Befriending Anxiety

The unknown is at once liberating and maddening. Though the real trouble comes in our attempts to avoid the unknown or to control it. Tools for adaptability, resilience, and acceptance are certainly part of managing the unknown and its outcomes, but I’d bet that we’d be better off first getting to know our friends; uncertainty and anxiety.



Uncertainty – an inevitability when living a life of growth and self-development. Anxiety is is the lovely insidious sidekick of uncertainty, which takes us anywhere from chronic muscle tension to paralyzed actions. The etymological root of anxiety is the Latin term for painful & tight constriction.



Anxiety is a physical sensation. Situations that create stress – like excitement, anticipation, worry or fear – create an increase in our sympathetic nervous system (SNS). The SNS signals us to sweat, expands lung capacity & shunts blood to the muscles & away from digestion. The adrenaline that surges in our blood increases our heart rate and makes us hyper-vigilant of our surroundings. We become filled with an intense desire to move – or stay perfectly still until the time is right. Anxiety clamps down on the releasing these SNS responses, and creates a tightened inhale-exhale pattern (hyperventilation) and makes us default to our reactive emotional behaviours for self-preservation.

Instead of seeing anxiety for the physical sensation it is, we often use it to describe the feeling of uneasiness within us. Anxiety is the body processing a constricted emotion, not necessarily an emotion in itself.

Depending on our familiarity with emotional vocabulary, anxiety sometimes shows up as other broad terms, such as “stressed-out”, “depressed”, or “worried”.

Occasionally, we mis-identify anxiety as fear. Fear is a life preserving emotion. Fear triggers responses that get us out of dangerous situations, with the same SNS responses from above. Anxiety is the result of constricting an emotion from pouring out. The relevance of distinguishing these is:

  1. There is no immediate danger in anxious states, only perceived danger/disappointment.
  2. The anxiety response magnifies in uncertainty, as a “best” course of action can’t be readily identified.
  3. Mistaking anxiety for fear triggers an almost uncontrollable response to protect the self from the situation at all costs, whether through avoidance or actions with severe consequences.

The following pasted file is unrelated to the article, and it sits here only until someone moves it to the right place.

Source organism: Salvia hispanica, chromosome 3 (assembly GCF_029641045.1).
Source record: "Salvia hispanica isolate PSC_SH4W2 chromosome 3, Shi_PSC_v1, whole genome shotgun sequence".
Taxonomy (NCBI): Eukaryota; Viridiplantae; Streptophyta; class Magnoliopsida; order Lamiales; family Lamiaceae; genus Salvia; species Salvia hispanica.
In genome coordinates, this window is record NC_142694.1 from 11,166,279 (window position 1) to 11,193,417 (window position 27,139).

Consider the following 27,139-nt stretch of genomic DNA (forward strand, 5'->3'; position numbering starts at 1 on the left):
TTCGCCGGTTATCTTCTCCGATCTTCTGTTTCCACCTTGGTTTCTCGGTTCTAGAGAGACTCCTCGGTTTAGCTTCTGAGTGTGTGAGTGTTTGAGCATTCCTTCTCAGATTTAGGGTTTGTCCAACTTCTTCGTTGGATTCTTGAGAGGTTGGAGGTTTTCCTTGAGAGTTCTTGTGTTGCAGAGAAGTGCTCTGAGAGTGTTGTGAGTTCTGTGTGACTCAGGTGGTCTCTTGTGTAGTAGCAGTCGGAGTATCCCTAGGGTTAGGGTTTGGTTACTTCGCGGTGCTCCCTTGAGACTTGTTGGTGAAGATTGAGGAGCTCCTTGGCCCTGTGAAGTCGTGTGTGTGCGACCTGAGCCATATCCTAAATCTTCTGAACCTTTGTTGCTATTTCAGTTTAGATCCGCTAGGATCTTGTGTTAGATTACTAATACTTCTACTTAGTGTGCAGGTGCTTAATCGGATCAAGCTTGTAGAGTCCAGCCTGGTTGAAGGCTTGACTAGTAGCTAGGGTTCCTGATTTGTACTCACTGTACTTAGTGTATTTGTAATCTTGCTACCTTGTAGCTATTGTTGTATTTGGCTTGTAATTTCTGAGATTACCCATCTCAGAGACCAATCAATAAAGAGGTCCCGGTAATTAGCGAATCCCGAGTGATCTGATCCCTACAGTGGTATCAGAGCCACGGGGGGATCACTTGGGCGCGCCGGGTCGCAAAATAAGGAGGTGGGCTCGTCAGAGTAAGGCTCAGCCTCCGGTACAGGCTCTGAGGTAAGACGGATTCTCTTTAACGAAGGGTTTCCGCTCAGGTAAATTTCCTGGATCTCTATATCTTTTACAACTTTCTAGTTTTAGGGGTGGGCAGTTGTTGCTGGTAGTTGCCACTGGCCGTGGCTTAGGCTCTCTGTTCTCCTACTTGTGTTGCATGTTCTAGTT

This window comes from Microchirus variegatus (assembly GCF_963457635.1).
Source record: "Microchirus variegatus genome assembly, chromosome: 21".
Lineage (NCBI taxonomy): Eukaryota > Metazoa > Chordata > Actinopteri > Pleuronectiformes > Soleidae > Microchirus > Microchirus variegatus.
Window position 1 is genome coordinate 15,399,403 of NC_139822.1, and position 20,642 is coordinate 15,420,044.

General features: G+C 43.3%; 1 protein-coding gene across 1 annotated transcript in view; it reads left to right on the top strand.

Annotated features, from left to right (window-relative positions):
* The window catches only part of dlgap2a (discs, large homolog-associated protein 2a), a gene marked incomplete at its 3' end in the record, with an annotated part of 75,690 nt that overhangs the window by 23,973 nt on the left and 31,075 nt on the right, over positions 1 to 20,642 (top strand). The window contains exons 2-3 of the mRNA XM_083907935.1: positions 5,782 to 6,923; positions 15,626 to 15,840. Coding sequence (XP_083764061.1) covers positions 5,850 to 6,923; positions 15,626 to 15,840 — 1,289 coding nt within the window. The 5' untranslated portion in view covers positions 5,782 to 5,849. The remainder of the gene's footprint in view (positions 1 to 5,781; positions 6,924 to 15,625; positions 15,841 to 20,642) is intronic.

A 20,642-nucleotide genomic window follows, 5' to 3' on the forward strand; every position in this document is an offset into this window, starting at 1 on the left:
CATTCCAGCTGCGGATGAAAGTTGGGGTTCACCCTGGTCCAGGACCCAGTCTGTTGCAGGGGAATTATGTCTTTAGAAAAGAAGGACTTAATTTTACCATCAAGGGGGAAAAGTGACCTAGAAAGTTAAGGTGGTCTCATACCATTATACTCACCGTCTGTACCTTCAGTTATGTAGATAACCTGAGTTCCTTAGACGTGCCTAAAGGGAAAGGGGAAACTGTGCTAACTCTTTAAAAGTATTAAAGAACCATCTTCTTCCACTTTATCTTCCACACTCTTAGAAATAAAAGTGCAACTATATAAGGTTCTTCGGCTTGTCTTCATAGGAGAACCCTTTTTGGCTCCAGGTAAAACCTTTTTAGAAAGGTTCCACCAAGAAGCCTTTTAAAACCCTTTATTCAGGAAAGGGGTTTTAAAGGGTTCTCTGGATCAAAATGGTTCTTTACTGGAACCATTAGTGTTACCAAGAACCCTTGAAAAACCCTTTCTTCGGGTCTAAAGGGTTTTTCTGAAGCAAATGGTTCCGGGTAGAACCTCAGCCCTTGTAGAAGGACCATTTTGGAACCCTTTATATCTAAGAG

5 Questions you can ask yourself when you feel anxiety uprising:


Is it important? 

Given limited energy and unlimited unknowns, decide whether this situation is important enough to dedicate your body’s resources toward.  If your answer is a strong yes, it may be worth the resources to combine your best efforts with chance, while staying open to the unexpected outcomes. If it is anything other than a strong yes, let the sensation of “allowing” to frame this situation, and let your resources direct toward something you choose.


Can I feel it in my body? 

Once the uncertainty has arrived, recognize how it impacts your body. Notice what tenses, what releases, what picks up and what slows down and, where do you feel the epicenter is in your body? If you have a meditation practice, this is a great time to settle with it. If meditation is not your thing, keep noticing the physical sensations and if it feels right, use your hands to help you visualize a softening or removal of the sensation.


Am I letting the emotions through? 

Often when uncertainty arrives, we run circles around the situation compounding the discomfort and tension. In that circling, we don’t take time to acknowledge the emotions we are having, nor process how we would handle ourselves if things don’t go as we wish; An important question to ask within this is: How do I handle disappointment?


Can I build realistic time frames? 

Uncertainty means that our own timelines are thrown out the window. Practicing patience with ourselves and others is tantamount to our ability to relieve anxiety. With each disappointment we have more information with which to create more appropriate expectations. Sit down with your expectations and check if they are achievable in your context.


Can I ask for help? 

The term “failure is not an option” is built for situations that lack support networks & healthy coping mechanisms. Knowing that you can open up about your feelings through self-reflection, with friends, or with counsellors can a pillar in being able to walk through uncertainty and disappointment. Each time we go through disappointment with support, we build our internal resources and healthy coping mechanisms for the next time. Anxiety is easier to quell, if we feel safe enough to fail.

Anxiety, we often use it as an emotional descriptor, but for clarity in self-understanding, I’d like to suggest changing our language. Feeling anxious is akin to feeling tight & constricted in the emotional body. So next time you feel anxious, instead of ending yourfeelings vocabulary at the term anxious, what is the emotion underneath that you might be constricting?

“If you are protected from dark things, then you have no protection of, knowledge of, or understanding of dark things when they show up.”

– Neil Gaiman.